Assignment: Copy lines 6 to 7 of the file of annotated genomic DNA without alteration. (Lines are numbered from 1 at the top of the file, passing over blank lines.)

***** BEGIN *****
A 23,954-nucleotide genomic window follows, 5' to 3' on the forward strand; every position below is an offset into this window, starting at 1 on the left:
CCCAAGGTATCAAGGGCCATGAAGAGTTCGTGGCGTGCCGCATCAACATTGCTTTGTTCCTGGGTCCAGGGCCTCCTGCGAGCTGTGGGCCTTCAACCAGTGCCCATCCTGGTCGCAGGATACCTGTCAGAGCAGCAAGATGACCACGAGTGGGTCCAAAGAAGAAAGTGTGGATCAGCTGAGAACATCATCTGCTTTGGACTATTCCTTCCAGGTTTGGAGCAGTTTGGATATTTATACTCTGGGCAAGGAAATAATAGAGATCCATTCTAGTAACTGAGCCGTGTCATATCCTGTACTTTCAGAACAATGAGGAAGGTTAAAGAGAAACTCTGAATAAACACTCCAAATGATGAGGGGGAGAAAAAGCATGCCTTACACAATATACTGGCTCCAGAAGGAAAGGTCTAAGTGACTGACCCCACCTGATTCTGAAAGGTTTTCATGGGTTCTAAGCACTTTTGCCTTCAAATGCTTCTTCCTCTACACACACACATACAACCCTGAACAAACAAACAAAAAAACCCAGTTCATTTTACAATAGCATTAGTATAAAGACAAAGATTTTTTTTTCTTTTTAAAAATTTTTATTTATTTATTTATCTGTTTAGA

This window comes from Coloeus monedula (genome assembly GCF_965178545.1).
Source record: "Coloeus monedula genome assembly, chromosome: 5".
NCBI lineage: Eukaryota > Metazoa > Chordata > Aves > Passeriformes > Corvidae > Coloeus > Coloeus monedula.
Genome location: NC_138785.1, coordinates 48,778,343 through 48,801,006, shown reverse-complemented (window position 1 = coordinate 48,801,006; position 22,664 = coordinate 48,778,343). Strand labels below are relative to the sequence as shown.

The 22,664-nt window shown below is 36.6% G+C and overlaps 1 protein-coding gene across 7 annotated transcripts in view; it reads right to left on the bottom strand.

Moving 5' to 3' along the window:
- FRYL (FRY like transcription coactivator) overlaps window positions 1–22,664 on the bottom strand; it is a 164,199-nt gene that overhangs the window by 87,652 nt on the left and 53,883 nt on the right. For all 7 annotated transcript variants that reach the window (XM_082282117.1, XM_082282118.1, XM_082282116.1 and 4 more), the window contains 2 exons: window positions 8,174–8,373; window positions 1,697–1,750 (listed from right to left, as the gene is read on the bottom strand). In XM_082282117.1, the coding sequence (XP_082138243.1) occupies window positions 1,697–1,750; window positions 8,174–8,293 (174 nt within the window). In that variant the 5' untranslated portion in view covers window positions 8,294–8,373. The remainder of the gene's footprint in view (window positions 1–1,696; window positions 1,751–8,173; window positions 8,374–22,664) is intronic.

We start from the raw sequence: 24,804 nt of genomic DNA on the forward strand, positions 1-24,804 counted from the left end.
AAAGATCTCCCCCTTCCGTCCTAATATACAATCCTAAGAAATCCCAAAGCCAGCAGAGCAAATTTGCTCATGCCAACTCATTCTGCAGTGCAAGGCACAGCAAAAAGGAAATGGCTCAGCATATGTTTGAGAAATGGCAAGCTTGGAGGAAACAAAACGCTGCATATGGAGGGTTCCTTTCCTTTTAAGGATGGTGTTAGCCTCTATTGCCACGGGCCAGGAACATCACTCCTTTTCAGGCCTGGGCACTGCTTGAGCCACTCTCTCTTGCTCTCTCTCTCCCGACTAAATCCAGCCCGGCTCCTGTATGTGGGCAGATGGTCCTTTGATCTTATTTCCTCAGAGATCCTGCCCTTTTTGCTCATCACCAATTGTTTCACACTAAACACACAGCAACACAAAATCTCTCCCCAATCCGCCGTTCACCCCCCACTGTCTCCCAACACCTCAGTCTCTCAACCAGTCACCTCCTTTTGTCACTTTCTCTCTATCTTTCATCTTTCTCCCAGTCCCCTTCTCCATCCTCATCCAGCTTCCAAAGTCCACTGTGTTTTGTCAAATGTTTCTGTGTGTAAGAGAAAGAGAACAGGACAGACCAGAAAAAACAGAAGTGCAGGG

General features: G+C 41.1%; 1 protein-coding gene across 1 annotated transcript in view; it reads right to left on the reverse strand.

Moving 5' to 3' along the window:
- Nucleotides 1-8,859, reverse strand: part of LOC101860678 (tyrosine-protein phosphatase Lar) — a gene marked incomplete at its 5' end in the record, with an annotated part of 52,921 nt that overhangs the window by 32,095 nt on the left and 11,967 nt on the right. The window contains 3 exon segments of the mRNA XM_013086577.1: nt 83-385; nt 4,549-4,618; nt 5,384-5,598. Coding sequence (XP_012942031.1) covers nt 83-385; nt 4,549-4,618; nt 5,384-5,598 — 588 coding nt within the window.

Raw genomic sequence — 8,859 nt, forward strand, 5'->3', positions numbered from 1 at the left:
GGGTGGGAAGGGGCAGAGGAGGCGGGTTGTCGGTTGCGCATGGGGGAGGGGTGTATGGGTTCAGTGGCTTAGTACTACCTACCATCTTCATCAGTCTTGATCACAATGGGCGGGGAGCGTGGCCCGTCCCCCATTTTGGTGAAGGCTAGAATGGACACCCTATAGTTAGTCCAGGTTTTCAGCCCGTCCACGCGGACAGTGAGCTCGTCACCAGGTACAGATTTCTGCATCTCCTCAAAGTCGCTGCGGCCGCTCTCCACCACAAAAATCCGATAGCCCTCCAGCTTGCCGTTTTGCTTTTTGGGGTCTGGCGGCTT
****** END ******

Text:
Genome location: NC_138785.1, coordinates 48,778,343 through 48,801,006, shown reverse-complemented (window position 1 = coordinate 48,801,006; position 22,664 = coordinate 48,778,343). Strand labels below are relative to the sequence as shown.

The 22,664-nt window shown below is 36.6% G+C and overlaps 1 protein-coding gene across 7 annotated transcripts in view; it reads right to left on the bottom strand.